Ghosting: A condition that can occur during the printing process when vapors from drying ink can contact with the reverse side of the same sheet, creating unintended faint images.

GIF: Short for Graphics Interchange Format, this is a popular file format using compressed rater graphics data.

Gradiation: The compression of tone between the highlight and shadow of a reproduction.

Grain: The direction that paper fibers laying together on a sheet of paper. Printing is usually done so that if folding is required, the fold is done parallel to the grain.

Grayscale: A graphic representation using standard gray tones ranging from white to black.

GSM: Grams per square meter.

Gutter: In design, this is the space between columns of text. In bindery, this is the space between pages of a book that allows for folding and binding. The type of binding will determine the gutter space.

Halftone: Reproduction of art made up of multiple, small dots of various sizes and number of dots per in (see DPI) relating to the original. Newspapers are a good example of halftones.

Hard Proof: A color proof made on a substrate directly from the stored pixel data.

Hexadecimal Codes: A system of numbering used widely by computer system designers based on 16 digits including numbers 0-9 and letters A-F. For example, Delzer’s Orange hexadecimal is #f7941d and grey is #414042.

Hickey: The effect that occurs when a spec of dust or debris (frequently dried ink) adheres to the printing plate and creates a spot or imperfection in the printing.

High-resolution File: Necessary to produce an accurately printed reproduction. Also called a high res file.

Hue: The attribute of color that designates its dominant wave-length and distinguishes it from other colors. For example, green and red are different hues. But a dark green and bright green may have different brightness/lightness, they may still have the same hue.

Image Area: The portion of a printing plate that carries inks to be printed on paper.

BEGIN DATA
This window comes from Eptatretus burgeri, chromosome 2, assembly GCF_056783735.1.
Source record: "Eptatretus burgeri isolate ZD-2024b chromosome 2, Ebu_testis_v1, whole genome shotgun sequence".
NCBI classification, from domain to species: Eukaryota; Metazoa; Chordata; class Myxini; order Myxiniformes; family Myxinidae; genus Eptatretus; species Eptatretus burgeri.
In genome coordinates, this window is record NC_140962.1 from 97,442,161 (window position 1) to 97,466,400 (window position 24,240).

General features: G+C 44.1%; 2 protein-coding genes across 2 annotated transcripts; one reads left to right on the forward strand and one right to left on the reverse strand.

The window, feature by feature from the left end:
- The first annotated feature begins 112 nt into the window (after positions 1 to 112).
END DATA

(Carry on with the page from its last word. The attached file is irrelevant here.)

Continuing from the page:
In-line Finishing: The ability for a printing press to fold, saddle-stitch, bind, punch, etc. simultaneously as it prints.

Indicia: An image and/or text pre-printed on mailing envelopes in place of a stamp. There are specific indicias necessary for each mailing classification.

Insert: A piece of printed material that is inserted into another piece of printed material, such as a folder or magazine.

Jacket: The paper cover of a hardbound book.

Jog: To vibrate a stack of finished pages so that they are tightly aligned for final trimming or binding.

JPEG: Short for Joint Photographic Experts Group. This file format uses a compression algorithm best suited for photos.

Justification: Adjusting the spacing or hyphenation of words and characters to fill a given line of text from end to end.

Key: Stands for black, or “K”, in a CMYK color model. See also CMYK.

Kerning: The reduction or addition of space between pairs of letters in typesetting, so they print aesthetically.

Kiss Cutting: A light surface cutting technique used to allow stickers to peel off without cutting the back of the material.

Layout: A rendition that shows the placement of all elements, images, thumbnails and more representing a final printed piece.

Leader: The line of dots between items in separate columns that lead you visually across the page

Leading: The space between lines of type measured from baseline to baseline.